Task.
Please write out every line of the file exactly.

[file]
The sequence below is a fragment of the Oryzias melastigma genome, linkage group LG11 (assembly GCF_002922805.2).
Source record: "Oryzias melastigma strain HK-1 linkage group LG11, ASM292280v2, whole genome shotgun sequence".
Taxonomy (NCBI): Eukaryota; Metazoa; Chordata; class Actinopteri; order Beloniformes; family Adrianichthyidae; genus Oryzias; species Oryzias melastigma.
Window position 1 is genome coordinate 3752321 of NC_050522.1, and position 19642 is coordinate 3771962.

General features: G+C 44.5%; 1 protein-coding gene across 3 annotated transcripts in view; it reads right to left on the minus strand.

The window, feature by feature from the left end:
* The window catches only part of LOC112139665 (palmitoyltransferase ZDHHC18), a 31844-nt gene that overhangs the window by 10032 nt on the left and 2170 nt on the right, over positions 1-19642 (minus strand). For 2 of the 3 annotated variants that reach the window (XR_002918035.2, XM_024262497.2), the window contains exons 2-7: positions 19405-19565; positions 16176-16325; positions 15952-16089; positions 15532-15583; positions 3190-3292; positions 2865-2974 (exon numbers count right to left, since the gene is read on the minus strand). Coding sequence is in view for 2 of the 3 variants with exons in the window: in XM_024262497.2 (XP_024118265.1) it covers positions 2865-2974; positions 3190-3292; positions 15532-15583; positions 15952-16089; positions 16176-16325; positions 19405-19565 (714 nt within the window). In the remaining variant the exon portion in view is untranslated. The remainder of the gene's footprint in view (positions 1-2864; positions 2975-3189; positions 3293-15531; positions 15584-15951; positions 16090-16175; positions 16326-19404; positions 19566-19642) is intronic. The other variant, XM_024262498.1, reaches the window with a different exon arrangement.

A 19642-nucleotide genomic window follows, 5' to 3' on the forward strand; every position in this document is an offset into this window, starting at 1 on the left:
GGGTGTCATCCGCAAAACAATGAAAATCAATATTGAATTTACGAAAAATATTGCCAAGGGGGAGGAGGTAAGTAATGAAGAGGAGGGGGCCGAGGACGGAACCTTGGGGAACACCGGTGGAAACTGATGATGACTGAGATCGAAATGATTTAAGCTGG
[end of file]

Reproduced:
The sequence below is a fragment of the Oryzias melastigma genome, linkage group LG11 (assembly GCF_002922805.2).
Source record: "Oryzias melastigma strain HK-1 linkage group LG11, ASM292280v2, whole genome shotgun sequence".
Taxonomy (NCBI): Eukaryota; Metazoa; Chordata; class Actinopteri; order Beloniformes; family Adrianichthyidae; genus Oryzias; species Oryzias melastigma.
Window position 1 is genome coordinate 3752321 of NC_050522.1, and position 19642 is coordinate 3771962.

General features: G+C 44.5%; 1 protein-coding gene across 3 annotated transcripts in view; it reads right to left on the minus strand.

The window, feature by feature from the left end:
* The window catches only part of LOC112139665 (palmitoyltransferase ZDHHC18), a 31844-nt gene that overhangs the window by 10032 nt on the left and 2170 nt on the right, over positions 1-19642 (minus strand). For 2 of the 3 annotated variants that reach the window (XR_002918035.2, XM_024262497.2), the window contains exons 2-7: positions 19405-19565; positions 16176-16325; positions 15952-16089; positions 15532-15583; positions 3190-3292; positions 2865-2974 (exon numbers count right to left, since the gene is read on the minus strand). Coding sequence is in view for 2 of the 3 variants with exons in the window: in XM_024262497.2 (XP_024118265.1) it covers positions 2865-2974; positions 3190-3292; positions 15532-15583; positions 15952-16089; positions 16176-16325; positions 19405-19565 (714 nt within the window). In the remaining variant the exon portion in view is untranslated. The remainder of the gene's footprint in view (positions 1-2864; positions 2975-3189; positions 3293-15531; positions 15584-15951; positions 16090-16175; positions 16326-19404; positions 19566-19642) is intronic. The other variant, XM_024262498.1, reaches the window with a different exon arrangement.

A 19642-nucleotide genomic window follows, 5' to 3' on the forward strand; every position in this document is an offset into this window, starting at 1 on the left:
GGGTGTCATCCGCAAAACAATGAAAATCAATATTGAATTTACGAAAAATATTGCCAAGGGGGAGGAGGTAAGTAATGAAGAGGAGGGGGCCGAGGACGGAACCTTGGGGAACACCGGTGGAAACTGATGATGACTGAGATCGAAATGATTTAAGCTGG